Some of those affected rejected the apology on Saturday, saying it was an "insulting" response to the thousands born disabled as a result of its use.
Grünenthal said on Friday it was "very sorry" for its silence towards victims of the drug, which was sold to pregnant women in the 1950s and early 1960s to cure morning sickness.
But victims said the apology was too little, too late.
"We feel that a sincere and genuine apology is one which actually admits wrongdoing. The company has not done that and has really insulted the Thalidomiders," British victim Nick Dobrik told BBC radio.
Globally, some 10,000 children were born with defects – characteristically dramatically shortened limbs – after their mothers took thalidomide, which was sold under the name Contergan in Germany.
The drug, intended as a "wonder cure" for morning sickness, was sold in nearly 50 countries before it was taken off the market in 1961.
Grünenthal's chief executive Harald Stock said his firm was "very sorry" for the company's silence on the issue so far.
"We ask that you regard our long silence as a sign of the shock that your fate has caused us," he said in the speech. "We also apologize for the fact that we have not found the way to you from human being to human being," Stock said.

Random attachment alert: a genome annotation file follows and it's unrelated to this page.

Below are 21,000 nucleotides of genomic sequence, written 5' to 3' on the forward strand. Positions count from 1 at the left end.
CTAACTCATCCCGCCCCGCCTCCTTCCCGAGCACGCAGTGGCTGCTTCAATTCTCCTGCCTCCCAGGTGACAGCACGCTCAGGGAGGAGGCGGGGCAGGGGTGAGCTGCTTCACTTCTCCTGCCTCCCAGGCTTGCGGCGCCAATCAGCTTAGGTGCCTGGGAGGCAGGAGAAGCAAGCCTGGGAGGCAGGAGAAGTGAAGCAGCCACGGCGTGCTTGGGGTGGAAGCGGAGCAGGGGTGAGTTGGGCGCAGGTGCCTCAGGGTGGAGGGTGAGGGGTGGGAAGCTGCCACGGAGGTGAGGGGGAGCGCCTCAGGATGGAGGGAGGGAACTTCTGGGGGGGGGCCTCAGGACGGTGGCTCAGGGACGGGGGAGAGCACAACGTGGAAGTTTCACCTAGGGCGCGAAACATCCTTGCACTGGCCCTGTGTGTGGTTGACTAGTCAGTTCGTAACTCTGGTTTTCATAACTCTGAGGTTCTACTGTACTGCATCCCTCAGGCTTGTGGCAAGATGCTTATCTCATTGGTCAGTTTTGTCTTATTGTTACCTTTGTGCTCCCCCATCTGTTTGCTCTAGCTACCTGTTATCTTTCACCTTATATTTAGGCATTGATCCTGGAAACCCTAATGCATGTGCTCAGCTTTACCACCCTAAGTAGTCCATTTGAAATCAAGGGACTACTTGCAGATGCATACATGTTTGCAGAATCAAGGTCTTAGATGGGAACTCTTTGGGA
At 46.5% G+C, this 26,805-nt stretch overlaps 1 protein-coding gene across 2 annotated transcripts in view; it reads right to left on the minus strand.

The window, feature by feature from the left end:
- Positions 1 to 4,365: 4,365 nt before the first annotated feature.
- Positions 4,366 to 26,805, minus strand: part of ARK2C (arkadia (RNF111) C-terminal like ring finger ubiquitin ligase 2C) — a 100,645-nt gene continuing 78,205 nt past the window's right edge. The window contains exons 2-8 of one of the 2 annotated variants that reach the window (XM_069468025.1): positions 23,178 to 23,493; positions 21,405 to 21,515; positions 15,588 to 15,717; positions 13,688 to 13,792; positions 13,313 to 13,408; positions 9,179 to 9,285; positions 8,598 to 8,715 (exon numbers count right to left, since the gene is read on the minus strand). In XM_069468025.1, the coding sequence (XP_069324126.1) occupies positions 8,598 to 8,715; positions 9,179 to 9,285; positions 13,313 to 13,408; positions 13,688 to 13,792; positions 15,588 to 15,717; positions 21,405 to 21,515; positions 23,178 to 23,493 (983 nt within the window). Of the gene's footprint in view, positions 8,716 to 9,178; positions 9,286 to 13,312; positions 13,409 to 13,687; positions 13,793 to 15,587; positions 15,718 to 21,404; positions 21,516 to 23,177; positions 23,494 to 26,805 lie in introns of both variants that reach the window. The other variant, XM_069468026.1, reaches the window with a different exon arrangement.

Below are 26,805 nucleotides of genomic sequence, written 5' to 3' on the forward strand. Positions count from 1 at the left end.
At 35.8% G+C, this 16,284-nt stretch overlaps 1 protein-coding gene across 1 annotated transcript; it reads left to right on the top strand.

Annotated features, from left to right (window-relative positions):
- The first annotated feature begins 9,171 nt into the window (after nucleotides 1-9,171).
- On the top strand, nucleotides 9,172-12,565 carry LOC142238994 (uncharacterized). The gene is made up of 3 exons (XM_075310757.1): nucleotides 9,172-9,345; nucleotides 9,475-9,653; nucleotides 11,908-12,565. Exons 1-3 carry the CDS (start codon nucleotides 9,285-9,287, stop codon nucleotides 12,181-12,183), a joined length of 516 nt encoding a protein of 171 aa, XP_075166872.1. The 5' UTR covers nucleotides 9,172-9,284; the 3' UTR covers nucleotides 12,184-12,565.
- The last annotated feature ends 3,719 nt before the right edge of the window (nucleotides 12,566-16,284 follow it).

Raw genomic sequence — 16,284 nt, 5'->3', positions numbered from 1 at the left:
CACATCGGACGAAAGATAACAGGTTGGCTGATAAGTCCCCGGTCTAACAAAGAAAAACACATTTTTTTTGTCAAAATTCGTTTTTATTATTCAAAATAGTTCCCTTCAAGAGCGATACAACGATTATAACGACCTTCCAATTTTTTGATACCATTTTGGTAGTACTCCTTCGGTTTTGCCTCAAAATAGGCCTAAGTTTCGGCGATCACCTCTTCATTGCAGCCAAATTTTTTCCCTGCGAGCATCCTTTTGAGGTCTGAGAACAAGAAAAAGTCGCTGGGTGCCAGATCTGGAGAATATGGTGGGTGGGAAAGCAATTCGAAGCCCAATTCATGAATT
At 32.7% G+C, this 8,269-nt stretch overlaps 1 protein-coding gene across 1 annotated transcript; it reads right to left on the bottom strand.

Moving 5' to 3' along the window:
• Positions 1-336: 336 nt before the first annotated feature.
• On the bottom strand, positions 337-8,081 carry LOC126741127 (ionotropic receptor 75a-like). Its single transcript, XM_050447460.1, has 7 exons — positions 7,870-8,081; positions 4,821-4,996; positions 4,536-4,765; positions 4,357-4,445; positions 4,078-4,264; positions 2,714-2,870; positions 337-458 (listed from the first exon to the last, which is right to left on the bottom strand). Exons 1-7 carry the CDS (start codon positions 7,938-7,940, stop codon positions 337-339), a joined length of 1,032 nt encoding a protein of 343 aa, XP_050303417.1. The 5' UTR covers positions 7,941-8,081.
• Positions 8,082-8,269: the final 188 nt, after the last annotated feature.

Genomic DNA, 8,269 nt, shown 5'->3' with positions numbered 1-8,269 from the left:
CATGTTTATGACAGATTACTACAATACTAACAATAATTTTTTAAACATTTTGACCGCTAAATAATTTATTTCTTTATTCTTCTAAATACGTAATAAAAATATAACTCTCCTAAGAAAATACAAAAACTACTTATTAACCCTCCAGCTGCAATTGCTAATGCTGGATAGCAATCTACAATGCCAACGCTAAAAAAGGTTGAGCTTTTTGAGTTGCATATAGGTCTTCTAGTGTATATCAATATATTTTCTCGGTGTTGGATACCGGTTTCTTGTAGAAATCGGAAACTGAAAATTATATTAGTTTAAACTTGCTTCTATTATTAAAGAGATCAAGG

"Instead, we have been silent and we are very sorry for that."
"We ask that you regard our long silence as a sign of the shock that your fate caused in us."
However, the apology was dismissed by the charity Thalidomide Agency UK, which represents people affected by the drug in Britain.
"If they are serious about admitting they are at fault and regret what happened they need to start helping those of us who were affected financially," said Freddie Astbury, the charity's head consultant.
In a statement, lawyers for Australian survivor Lynette Rowe said: "The apology issued by Grünenthal to thalidomide survivors is pathetic - it is too little, too late and riddled with further deceit."
Rowe's lawyers called for the firm to release its private records to the public. She is leading a legal case against Grünenthal, saying the firm misled and failed to inform distributors about the extent of problems is knew about, and that it deliberately withheld information from the US Food and Drug Authority.
There are between 5,000 and 6,000 sufferers still alive. As they and their parents or other carers age, many argue that financial settlements and support agreements with health care systems are becoming out of date.